Thursday, November 10, 2016

Leonard Cohen (1934-2016), "Suzanne" solo and with Judy Collins

Leonard Cohen, songwriter, singer, novelist, and poet--probably best known for those talents, in that order--died today at 82. Was he Canada's Bob Dylan? Their careers ran roughly in parallel, and there were similarities in their talents, but also differences in their works. Dylan's lyrics and music have their roots in American traditions running from Walt Whitman to blues hollers and Appalachian ballads. Cohen's seemed to me to stem from French symbolist and English romantic poetry, with perhaps a touch of Jewish mysticism. He observed the Sabbath along with, late in life, becoming a Zen monk.

The first song of his I knew was "Suzanne", written for his friend Suzanne Verdal, a dancer who lived in a warehouse made into a studio on the bank of the St. Lawrence River. In the clip above, he sings it solo, after a spoken introduction in which he tells how he was cheated out of his rights to it.

The first version of "Suzanne" I knew was by Judy Collins, from her album In My Life. It was played on WBCN, Boston's first "underground" album oriented rock FM station in my delirious spring of 1968 when, as a Florida resident of many years, I had endured my first Massachusetts winter and, being helplessly but hopelessly in love, saw the earth come again to life. I was fortunate to find the clip above, in which Leonard and Judy joined in the song.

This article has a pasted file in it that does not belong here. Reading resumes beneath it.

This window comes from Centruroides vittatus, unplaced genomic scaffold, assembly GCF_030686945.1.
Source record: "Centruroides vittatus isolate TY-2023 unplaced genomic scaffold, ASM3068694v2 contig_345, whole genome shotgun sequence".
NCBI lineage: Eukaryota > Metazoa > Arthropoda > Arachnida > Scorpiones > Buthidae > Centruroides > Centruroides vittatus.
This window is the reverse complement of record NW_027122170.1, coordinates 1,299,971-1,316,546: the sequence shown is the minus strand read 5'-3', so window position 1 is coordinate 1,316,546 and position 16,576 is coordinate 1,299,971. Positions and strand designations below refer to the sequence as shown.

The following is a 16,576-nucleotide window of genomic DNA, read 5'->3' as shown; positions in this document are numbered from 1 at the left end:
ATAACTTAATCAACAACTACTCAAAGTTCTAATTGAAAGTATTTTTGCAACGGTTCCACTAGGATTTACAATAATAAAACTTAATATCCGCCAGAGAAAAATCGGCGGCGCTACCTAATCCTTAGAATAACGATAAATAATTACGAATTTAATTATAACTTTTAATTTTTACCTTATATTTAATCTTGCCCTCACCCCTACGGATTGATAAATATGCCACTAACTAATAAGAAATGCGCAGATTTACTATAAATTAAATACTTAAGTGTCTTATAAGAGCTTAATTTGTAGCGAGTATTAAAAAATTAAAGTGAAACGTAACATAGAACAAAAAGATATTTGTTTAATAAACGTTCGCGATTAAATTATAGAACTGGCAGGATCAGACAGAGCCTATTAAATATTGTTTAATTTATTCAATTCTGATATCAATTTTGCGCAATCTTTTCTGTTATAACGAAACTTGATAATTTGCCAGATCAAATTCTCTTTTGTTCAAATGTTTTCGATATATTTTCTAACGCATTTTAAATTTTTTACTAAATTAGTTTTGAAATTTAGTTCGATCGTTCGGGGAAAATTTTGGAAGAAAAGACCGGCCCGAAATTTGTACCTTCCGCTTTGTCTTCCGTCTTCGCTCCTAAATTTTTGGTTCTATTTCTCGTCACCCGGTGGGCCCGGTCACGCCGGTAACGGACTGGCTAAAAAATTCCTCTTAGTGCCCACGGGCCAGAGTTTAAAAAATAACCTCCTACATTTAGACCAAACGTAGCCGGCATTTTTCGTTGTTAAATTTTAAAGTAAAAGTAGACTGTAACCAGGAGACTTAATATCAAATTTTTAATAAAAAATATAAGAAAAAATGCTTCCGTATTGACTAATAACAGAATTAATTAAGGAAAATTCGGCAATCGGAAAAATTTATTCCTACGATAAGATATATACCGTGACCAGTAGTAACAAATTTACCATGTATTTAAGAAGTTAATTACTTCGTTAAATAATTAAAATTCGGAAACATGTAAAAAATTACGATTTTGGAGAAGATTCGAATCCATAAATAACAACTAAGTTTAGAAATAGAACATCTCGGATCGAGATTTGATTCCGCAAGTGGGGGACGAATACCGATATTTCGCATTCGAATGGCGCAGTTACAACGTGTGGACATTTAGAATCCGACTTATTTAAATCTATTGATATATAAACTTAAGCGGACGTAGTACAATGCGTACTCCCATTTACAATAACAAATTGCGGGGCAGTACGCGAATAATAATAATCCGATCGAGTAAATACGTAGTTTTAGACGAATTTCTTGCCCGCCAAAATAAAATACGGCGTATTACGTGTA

Erratum and addendum: when I wrote this, I assumed that the song "Suzanne" was about Suzanne Elrod, mother of Cohen's two children.  Thanks to my friend Stephen Crews Wylder, I now know that it was about Suzanne Verdal, a friend from before he met Elrod, and I've corrected the post above to reflect this. Stephen gave a link to this NPR piece, which tells of the origin of "Suzanne", explains that the reference to "tea and oranges" is to Bigelow's "Constant Comment" tea, and tells the story of the tea's origin. By coincidence, the agency where I've been working keeps a supply of Bigelow teas in the break room, and of late I've become fond of Constant Comment. There's more about Cohen and Verdal here.